Oh no… the replacement bulb is overboard! To get a replacement bulb he'll have to go to Bruce's Bluff. But now he'll need to chart a course to get from Bruce's Bluff to Clark's Cliff.
Law of Sines
He can calculate the cosine of angle B, but since he knows at least two sides and one of the opposite angles now, he can use the Law of Sines. Take a look at the formula for the Law of Sines. The lower case letters indicate the length of the three sides, and the upper case letters indicate the measure of the angles opposite the respective sides. Look! You can also turn the formula upside down. Use the formula that's easiest for you to remember to solve for the unknown measurement.
Okay, let’s use what we know to solve for angle B. Since Pete knows the distances to and from each of the islands as well as the degree measure between AB and AC, he can use the Law of Sines to find the direction of Clark's Cliff. Pete plugs in the known distances, this time, into the Law of Sines formula. Ok...Pete's all set to fix the light bulb.
But through the fog, he gets distracted by a mermaid? Pete decides a LITTLE detour might not be the worst thing. Oops, that’s not a mermaid…
Using the Law of Sines and Cosines to Find Angles Exercise

Calculate the angle using the law of sines.
HintsYou can use opposite operations to solve this equation.
Start by substituting in the given values.
Not all given values will be needed.
SolutionStart with the given equation from the law of sines:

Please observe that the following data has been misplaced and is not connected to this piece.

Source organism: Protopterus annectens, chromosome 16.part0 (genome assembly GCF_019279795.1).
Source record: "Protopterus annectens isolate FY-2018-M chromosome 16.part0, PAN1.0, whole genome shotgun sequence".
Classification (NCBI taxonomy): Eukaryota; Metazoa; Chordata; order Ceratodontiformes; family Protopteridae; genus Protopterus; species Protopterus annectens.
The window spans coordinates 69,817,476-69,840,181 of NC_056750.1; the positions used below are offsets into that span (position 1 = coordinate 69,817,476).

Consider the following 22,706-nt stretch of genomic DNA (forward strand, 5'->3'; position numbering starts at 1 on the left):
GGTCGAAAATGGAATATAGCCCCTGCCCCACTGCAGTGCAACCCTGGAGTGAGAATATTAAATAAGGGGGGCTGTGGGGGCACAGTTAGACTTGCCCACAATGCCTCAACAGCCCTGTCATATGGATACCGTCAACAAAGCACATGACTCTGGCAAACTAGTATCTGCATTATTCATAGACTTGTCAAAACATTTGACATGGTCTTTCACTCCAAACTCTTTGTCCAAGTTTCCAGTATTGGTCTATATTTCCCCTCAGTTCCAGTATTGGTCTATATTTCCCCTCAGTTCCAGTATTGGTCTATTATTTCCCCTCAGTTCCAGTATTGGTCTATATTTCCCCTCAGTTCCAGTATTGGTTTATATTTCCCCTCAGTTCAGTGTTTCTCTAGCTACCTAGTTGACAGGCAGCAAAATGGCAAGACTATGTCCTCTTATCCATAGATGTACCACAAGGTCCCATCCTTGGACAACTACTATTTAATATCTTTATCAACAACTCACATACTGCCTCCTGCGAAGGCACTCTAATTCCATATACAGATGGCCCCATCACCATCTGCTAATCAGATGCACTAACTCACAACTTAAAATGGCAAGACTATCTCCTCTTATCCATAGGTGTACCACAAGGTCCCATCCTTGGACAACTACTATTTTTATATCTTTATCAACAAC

$\dfrac{a}{\sin A}=\dfrac{b}{\sin B}$.
Substitute in the given values:
$\dfrac{5.18}{\sin 33.4°}=\dfrac{9}{\sin B}$.
Use opposite operations to begin to isolate B:
$5.18(\sin B)=9(\sin 33.4°)$
$\sin B=\dfrac{9(\sin 33.4°)}{5.18}$.
Apply the inverse $\sin$ to both sides,
$B=\sin^{1}(\dfrac{9(\sin 33.4°)}{5.18})$,
to get $B=73°$.

Find angle $A$ using the law of cosines.
HintsThe angle $A$ is written with a capital $A$, while the side $a$ is written with a lowercase $a$.
Before isolating $A$ completely, Pete needs to isolate $\cos A$.
To convert $\cos A$ into $A$, Pete should apply the inverse cosine operation.
SolutionThe law of cosines states that:
$a^2 = b^2 + c^2  2(bc)\cos A$
$b^2 = a^2 + c^2  2(ac)\cos B$
$c^2 = a^2 + b^2  2(ab)\cos C$
The first equation is the only one that includes the angle $A$, so this is the equation Pete must use.
Pete must use opposite operations to isolate $\cos A$:
$b^2 + c^2  a^2 = 2(bc)\cos A$
$\dfrac{b^2 + c^2  a^2}{2(bc)} = \cos A$
Next he must apply the inverse cosine operation to both sides. This will completely isolate $A$ on the right hand side.
$\cos^{1}(\dfrac{b^2 + c^2  a^2}{2(bc)}) = A$
Substituting in known values, Pete finds:
$\cos^{1}(\dfrac{9^2 + 6^2  5.18^2}{2(9)(6)}) = A$
$A = 33.4°$